2. I remember your mentioning how you use one project to avoid another or, at least, that you will avoid one by attacking another, so your reference to that here made me laugh. Bless your heart. You should write more about that, as I bet you’re aren’t the only one who does that. I have my own distraction issues, though they aren’t identical. LOVE the art–especially the texture! Thank you so much for sharing it!

    Hugs from Ecuador,

    • Thank you, Claire! I’m behind on so many things, it’s hard to justify the time to write a blog, but I miss it, and the contact with all of you…and am hoping to be back on schedule soon!

  3. I think I posted something on facebook some time ago about having that same problem. I often try to convince myself all these little “pop-up” jobs needed to be done and it all will get done in the end even if today’s original task gets done as one of those “pop-ups” keeping me away from a task I started out to do on another day. At least some fine art came out of your merry-go-round.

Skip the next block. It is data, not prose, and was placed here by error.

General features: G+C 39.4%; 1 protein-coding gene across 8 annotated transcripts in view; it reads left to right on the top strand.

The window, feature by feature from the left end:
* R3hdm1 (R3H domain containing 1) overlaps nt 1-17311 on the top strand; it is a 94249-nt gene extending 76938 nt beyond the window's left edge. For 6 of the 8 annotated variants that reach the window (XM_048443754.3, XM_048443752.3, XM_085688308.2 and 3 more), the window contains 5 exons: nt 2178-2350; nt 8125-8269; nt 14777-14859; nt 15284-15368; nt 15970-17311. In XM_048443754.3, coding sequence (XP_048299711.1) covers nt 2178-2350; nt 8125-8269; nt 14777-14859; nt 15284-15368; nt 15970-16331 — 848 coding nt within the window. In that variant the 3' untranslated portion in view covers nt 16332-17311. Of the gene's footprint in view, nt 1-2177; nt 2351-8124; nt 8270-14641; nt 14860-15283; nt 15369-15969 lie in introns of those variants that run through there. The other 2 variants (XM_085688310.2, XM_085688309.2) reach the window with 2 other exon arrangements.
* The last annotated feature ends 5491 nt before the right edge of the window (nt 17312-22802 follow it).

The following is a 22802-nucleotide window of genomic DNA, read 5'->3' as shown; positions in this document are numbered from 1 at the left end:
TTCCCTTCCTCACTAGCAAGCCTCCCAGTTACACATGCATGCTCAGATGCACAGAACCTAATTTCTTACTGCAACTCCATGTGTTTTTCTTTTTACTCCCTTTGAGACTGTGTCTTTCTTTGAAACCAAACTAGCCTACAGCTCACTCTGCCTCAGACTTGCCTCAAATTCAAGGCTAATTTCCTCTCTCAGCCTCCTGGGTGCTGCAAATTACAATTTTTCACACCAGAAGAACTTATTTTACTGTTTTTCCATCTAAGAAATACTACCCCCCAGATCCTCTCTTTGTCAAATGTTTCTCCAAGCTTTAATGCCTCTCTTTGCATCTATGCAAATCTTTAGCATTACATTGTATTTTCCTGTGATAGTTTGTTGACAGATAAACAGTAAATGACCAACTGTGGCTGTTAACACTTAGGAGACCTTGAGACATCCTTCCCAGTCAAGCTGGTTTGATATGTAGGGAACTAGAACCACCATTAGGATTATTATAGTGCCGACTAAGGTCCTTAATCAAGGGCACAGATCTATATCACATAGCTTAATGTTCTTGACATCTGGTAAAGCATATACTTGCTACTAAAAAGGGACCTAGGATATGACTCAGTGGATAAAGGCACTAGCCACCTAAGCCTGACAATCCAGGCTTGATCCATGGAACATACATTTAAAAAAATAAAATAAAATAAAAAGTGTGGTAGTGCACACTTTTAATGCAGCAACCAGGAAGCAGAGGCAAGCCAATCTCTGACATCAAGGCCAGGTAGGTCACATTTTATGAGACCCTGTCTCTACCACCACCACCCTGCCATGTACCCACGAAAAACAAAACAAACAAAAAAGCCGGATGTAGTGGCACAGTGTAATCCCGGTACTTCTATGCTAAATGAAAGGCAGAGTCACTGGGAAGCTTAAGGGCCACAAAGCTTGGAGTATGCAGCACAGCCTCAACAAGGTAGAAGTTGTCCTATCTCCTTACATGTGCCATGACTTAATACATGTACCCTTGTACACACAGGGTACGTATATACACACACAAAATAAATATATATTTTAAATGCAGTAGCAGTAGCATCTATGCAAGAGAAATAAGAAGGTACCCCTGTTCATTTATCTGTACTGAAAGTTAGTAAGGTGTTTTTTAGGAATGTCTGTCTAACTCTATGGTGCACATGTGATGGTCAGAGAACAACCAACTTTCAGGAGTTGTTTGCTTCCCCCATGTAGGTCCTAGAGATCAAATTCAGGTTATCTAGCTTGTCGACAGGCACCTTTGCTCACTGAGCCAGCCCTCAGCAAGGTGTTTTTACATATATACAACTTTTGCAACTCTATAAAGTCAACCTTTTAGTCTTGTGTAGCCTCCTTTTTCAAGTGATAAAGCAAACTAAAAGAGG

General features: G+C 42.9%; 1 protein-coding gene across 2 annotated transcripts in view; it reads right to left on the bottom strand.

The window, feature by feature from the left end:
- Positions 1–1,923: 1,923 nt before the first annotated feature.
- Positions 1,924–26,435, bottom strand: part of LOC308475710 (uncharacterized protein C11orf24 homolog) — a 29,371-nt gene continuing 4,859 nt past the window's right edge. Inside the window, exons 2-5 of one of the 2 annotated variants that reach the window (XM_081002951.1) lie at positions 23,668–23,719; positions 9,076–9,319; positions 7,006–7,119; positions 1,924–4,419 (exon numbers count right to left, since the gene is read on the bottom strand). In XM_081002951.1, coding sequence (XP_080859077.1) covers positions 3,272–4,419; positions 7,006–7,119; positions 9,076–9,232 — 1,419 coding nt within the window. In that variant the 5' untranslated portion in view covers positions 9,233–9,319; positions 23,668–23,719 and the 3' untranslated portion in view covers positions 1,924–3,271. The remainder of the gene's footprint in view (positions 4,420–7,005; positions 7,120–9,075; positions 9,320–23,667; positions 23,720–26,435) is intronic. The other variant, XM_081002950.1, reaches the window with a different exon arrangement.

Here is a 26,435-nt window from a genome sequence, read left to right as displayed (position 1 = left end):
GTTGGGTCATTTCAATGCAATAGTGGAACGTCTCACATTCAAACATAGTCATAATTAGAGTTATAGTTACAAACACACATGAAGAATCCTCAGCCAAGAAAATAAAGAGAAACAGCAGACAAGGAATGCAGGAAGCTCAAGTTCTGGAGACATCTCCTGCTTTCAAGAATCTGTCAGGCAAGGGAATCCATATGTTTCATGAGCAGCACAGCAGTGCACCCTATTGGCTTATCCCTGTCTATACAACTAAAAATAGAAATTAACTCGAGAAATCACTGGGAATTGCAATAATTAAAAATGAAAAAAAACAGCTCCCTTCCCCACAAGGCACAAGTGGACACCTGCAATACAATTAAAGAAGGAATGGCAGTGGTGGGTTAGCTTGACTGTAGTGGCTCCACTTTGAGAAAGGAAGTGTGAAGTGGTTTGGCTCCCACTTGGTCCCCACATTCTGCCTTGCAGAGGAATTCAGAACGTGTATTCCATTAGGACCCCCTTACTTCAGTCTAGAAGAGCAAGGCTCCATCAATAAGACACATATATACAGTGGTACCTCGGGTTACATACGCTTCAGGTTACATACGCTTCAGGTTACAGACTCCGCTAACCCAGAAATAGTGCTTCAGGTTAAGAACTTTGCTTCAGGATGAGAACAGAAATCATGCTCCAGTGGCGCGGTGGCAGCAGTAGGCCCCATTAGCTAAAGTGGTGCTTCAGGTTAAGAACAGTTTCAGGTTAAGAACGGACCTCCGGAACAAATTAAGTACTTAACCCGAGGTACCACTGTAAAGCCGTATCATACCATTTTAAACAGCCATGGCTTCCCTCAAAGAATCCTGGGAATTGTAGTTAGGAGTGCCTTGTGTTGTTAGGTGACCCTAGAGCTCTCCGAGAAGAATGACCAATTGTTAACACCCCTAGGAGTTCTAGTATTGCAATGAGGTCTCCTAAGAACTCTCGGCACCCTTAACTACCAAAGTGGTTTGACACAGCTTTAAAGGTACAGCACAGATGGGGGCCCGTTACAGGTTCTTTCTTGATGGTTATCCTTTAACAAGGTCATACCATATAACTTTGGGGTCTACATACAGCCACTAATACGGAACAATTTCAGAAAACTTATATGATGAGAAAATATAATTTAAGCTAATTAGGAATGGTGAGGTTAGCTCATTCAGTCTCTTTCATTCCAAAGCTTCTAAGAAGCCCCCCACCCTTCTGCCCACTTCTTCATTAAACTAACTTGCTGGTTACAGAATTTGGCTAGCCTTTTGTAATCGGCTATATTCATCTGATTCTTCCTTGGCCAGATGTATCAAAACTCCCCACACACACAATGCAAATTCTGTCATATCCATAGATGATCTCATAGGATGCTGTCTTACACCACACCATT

4. I call this phenomenon Productive Procrastination. So often I don’t do what I’m supposed to do, but accomplish something else, a lesser evil, that needs to be done. When that happens I don’t feel like a complete failure. It’s sort of like an internal, unconscious prioritizing system.

    The artwork? It reminds me of the winter we’ve been having. The white streaks are the snow that has been falling nonstop since November. The rough texture denotes to me the roughness of this year’s winter. I’m not an art critic or interpreter by any means, but I see different variations on that theme in your work, and I love it!

    • Thank you, Sara, for putting a nice name to my manic activity! I’m writing that down!
      Thanks,too, for seeing the snow in my paintings! All of my works are kind of based on time, whether calendars or moments or seasons. These were inspired by the endless tracks and ridges of snow…and the effort to see color and depth through all that whiteness. Thank you!